XT Remote Editor and replacing individual samples and/or tweaking used for neck pickup signal chains (using the Ampeg rig) and the
the NN-XT synth parameters. lower five groups for bridge pickup signal (chains using the Fender
7. Select and delete the empty groups of NN-XT, PEQ-2 and
6:2 Mixer devices.
8. Save your Combinator patch with a new name.


4. Click the Browse Patch button on the topmost NN-XT device, Using the Unassigned Controls templates
in the DI Neck group.
The Unassigned Controls templates are basically the same type of Com-
binator templates as the Assigned Controllers templates described above,
with the exception that they haven’t any Combinator panel controls as-
signed. These controls can be freely assigned by the user. The key switch
functionality controlling hammer-on and glissando notes from the key-
board are assigned also in these template patches, though.
5. Select the 1 JZ SUS NDI.sxt patch in the Bass Patches/Sepa-
rate Mics/Fender Jazz/DI 1 (Neck) folder and click OK. Using the Unassigned Without Key Switching template
6. Load the 2 JZ HON NDI.sxt and 3 JZ GLS NDI.sxt sample sets Due to the lack of the key switch functionality, this template is designed
in the other two NN-XT devices respectively. for handling regular sustained (SUS) sample sets only. This template is
less complex than the ones described above and can be used when you
7. Load the Fender Jazz DI 2 (Bridge) sample sets in the NN-XT
want to quickly create a basic bass patch.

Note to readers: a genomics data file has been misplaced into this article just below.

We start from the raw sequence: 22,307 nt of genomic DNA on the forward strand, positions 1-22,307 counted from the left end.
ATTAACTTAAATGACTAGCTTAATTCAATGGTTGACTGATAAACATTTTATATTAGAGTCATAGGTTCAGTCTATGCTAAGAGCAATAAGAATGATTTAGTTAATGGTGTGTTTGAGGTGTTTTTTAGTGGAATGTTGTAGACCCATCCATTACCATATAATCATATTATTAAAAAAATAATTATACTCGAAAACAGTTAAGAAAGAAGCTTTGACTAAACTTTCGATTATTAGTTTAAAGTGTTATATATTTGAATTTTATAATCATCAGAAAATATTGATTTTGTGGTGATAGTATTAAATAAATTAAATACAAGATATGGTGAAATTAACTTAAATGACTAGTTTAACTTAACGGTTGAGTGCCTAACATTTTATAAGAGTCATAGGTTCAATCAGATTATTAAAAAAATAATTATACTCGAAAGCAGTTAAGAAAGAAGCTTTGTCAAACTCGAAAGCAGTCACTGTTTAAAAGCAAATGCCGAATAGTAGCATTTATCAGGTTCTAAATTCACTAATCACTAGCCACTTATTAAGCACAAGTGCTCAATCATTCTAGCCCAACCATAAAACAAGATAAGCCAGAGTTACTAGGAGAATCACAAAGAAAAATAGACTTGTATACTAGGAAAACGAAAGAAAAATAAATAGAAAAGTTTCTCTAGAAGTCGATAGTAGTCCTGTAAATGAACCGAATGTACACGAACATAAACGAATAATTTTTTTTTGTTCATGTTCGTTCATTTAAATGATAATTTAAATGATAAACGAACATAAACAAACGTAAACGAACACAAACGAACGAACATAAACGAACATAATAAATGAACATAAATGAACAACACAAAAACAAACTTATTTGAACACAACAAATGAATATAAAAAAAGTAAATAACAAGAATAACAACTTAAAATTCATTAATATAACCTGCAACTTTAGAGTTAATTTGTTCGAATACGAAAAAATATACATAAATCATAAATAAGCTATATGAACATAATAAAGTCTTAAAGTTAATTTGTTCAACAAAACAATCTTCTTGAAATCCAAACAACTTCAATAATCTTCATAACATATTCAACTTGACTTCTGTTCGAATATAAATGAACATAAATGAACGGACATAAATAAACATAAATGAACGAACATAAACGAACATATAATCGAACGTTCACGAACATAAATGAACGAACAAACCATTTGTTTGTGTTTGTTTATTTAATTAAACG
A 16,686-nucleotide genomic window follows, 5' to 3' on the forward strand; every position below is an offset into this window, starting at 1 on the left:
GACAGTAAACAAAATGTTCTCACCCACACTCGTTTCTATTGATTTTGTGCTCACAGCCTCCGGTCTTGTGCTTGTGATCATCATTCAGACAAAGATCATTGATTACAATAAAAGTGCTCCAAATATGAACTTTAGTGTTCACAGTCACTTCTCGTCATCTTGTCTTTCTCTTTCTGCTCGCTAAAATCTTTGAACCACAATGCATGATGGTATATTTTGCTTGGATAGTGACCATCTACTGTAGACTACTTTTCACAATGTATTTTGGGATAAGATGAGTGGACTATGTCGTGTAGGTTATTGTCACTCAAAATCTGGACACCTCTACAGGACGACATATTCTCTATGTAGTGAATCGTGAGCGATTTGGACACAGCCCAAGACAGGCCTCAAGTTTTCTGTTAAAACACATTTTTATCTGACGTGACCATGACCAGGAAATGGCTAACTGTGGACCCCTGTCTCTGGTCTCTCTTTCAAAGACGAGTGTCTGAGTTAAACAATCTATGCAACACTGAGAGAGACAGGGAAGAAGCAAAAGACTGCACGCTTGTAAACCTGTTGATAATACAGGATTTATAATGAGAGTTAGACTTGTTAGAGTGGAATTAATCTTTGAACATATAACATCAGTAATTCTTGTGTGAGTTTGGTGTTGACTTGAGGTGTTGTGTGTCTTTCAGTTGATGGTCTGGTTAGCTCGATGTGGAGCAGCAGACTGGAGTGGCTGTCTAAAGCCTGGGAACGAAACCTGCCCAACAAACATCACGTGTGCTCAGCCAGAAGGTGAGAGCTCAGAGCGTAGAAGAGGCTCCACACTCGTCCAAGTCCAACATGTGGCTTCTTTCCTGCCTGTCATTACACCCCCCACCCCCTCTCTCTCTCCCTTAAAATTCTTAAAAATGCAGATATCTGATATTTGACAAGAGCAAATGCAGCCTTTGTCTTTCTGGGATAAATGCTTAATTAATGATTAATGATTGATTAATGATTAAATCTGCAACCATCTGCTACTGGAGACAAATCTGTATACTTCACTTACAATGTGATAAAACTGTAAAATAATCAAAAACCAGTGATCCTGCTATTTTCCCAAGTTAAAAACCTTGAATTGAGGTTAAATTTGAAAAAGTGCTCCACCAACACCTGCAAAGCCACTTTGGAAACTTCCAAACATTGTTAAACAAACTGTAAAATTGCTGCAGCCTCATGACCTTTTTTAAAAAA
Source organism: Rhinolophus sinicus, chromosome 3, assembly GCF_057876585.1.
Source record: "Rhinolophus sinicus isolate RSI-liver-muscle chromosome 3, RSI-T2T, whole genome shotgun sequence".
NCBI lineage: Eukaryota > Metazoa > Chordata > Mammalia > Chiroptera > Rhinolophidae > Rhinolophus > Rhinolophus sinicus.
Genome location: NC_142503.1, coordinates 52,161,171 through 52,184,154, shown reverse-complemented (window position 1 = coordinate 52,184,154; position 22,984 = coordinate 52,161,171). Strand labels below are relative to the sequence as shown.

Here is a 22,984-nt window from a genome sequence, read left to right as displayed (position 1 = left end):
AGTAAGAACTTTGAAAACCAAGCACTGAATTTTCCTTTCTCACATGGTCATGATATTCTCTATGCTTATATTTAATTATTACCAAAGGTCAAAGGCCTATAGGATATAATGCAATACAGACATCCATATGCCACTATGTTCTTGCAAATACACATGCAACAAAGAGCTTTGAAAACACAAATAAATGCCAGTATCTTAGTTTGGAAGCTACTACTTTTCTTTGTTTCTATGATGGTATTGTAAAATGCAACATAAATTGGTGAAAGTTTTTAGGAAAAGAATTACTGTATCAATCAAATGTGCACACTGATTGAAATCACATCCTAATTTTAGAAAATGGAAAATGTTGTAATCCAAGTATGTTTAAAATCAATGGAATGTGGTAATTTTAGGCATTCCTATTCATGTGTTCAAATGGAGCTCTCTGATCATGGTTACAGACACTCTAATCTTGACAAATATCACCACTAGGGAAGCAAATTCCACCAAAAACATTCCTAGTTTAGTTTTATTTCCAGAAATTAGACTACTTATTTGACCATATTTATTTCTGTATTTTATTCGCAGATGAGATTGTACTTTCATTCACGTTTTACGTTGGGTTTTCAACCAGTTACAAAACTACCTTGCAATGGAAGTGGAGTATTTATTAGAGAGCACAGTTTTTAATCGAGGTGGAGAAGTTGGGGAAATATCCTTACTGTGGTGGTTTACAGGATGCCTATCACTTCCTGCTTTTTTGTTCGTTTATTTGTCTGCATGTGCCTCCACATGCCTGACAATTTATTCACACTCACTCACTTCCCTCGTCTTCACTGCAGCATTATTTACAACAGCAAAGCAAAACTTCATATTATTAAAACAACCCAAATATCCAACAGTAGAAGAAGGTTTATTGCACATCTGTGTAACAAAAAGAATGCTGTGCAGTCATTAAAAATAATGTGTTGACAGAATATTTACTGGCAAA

devices of the DI Bridge group.
The template houses ten groups containing one NN-XT device, one PEQ-
Now, we have two complete sample sets, the Fender Jazz DI 1 (Neck) and 2 Equalizer and one 6:2 Mixer.
the Fender Jazz DI 2 (Bridge) in two separate signal chain groups in the
Combinator template. By turning Rotary 4 (NECK - BRIDGE) on the Com- As with the previous templates, the idea is that you load a set of SUS
binator panel we can blend the sounds of the two sample sets, thus simu- samples into the NN-XT of the selected group and then delete the de-
lating neck and bridge pickup blending. vices in the remaining empty groups before saving.
The template doesn’t feature any assigned controls - these can be freely
q You could choose any sample set and load into any group of
assigned by the user.
NN-XT devices. Just bear in mind that the NECK - BRIDGE
blend control blends signals from the five topmost groups
with signals from the five groups at the bottom of the Combi-
nator template. In other words, loading sample sets only in
the five topmost OR bottom groups will make the NECK -
BRIDGE blend control work only like a volume knob.


Modifying factory patches Adjusting sample set levels
Another way of building your own patches is to modify existing factory If you want to adjust the sample set (SUS, HON, GLS and REL) levels in a
patches. For example, you could open a Preset Bass patch and replace Combinator patch you can easily do that according to the following:
any of the NN-XT sample sets with sample sets from another instrument, 1. Open the factory Combinator patch of your choice.
signal chain or even sample set type.
2. Click the Show Devices button on the Combinator panel and
Let’s say you want to replace a Glissando sample set with an additional
scroll down to the NN-XT device groups.
Hammer-on sample set instead. No problem, you can freely load any sam-
ple set into any NN-XT device. You’re not limited to using the sample
types indicated on the device panel - feel free to experiment!
However, remember that if you replace sample types (glissando/hammer-
on), the Mod keys C1-C#1 might not work the way they’re intended.
If you want to dig a little deeper into the factory patches and change pa-
rameter ranges or even alter controller assignments you can do that as
well. Below are some examples on how to do some basic parameter ad- 3. Click on the triangle to the left on each of the MicroMix de-
justments and alterations. vices to expand them.


4. On the MicroMix devices you can adjust the levels of the sep- 3. Click the triangle to the left on the topmost NN-XT device to